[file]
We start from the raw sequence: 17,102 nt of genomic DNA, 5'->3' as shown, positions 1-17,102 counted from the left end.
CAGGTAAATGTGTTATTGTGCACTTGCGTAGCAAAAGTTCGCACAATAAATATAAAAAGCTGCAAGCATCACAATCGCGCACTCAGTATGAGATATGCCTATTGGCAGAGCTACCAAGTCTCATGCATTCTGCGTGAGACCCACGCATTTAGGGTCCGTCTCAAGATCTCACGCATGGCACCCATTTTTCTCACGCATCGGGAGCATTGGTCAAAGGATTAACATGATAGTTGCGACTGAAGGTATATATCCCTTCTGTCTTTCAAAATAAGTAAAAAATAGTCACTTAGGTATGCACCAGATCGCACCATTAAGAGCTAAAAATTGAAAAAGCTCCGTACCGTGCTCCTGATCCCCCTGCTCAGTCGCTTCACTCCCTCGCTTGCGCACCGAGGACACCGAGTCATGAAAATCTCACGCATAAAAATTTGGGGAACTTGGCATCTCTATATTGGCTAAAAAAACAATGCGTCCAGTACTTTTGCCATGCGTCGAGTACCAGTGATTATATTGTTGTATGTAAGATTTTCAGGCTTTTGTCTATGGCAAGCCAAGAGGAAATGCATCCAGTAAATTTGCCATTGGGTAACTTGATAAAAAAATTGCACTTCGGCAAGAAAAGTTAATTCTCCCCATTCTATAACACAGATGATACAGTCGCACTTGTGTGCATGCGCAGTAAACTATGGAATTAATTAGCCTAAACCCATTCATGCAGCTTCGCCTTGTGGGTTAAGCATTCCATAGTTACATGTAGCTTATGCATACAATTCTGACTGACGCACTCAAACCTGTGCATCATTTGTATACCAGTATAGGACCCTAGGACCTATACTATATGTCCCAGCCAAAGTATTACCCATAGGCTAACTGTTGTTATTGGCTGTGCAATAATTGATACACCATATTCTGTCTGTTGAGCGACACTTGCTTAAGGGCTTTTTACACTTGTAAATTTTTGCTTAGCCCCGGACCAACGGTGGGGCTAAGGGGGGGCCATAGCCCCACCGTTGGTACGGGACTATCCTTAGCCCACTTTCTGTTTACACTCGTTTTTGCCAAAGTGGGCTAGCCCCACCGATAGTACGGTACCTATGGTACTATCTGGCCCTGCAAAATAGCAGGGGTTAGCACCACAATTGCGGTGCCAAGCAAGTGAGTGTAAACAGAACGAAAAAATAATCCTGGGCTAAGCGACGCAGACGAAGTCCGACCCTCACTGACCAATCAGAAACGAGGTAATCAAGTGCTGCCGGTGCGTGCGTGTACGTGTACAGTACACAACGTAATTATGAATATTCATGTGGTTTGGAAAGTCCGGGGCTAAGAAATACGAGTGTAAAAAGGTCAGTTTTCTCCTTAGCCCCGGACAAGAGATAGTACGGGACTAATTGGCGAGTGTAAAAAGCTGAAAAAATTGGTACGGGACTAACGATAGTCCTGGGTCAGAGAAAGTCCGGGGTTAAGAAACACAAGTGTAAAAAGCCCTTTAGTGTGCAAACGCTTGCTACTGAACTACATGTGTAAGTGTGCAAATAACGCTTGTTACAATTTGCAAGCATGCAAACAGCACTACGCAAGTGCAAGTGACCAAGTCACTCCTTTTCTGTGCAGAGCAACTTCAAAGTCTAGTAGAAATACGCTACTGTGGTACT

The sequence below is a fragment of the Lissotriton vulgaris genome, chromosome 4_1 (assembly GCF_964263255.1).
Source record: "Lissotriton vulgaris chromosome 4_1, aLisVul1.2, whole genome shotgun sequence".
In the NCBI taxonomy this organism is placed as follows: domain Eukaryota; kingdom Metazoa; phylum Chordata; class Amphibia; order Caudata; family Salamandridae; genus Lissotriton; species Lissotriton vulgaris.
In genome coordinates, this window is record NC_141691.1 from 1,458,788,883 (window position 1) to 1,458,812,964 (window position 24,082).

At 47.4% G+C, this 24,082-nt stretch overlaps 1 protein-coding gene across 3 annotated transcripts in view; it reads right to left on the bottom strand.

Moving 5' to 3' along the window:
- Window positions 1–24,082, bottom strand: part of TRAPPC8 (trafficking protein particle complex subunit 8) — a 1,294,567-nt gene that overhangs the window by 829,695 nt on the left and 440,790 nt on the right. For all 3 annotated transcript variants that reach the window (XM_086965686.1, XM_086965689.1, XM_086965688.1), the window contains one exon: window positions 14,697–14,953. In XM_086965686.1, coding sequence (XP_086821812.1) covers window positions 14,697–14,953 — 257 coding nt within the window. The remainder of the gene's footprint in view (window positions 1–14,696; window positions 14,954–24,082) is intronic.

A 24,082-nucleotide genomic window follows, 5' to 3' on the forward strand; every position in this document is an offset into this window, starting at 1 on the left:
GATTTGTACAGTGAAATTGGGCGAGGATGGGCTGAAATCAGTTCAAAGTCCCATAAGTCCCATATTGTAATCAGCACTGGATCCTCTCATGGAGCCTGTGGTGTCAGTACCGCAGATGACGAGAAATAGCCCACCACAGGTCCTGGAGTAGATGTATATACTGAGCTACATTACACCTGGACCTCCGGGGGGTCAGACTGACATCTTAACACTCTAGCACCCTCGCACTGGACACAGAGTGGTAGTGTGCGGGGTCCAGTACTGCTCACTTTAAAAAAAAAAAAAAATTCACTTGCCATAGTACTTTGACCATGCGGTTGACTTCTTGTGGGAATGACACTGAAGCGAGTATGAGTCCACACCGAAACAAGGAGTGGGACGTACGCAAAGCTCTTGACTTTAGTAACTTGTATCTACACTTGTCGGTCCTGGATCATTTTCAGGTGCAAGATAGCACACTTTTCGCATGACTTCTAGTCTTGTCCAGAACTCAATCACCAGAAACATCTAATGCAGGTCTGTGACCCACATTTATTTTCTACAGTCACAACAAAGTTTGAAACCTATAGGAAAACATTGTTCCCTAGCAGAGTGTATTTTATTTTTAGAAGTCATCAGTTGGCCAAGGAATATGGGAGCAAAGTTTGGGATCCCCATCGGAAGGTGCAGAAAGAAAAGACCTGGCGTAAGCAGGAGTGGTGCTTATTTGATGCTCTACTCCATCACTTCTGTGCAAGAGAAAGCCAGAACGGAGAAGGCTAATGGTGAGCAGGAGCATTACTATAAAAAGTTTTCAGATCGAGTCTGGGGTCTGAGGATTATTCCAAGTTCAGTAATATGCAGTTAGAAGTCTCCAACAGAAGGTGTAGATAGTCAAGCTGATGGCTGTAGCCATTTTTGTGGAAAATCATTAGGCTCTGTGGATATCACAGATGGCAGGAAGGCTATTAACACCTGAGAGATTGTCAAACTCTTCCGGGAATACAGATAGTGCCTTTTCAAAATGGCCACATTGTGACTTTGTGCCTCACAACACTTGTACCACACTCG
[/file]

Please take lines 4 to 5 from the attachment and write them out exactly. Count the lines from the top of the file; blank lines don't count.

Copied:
Source record: "Lissotriton vulgaris chromosome 4_1, aLisVul1.2, whole genome shotgun sequence".
In the NCBI taxonomy this organism is placed as follows: domain Eukaryota; kingdom Metazoa; phylum Chordata; class Amphibia; order Caudata; family Salamandridae; genus Lissotriton; species Lissotriton vulgaris.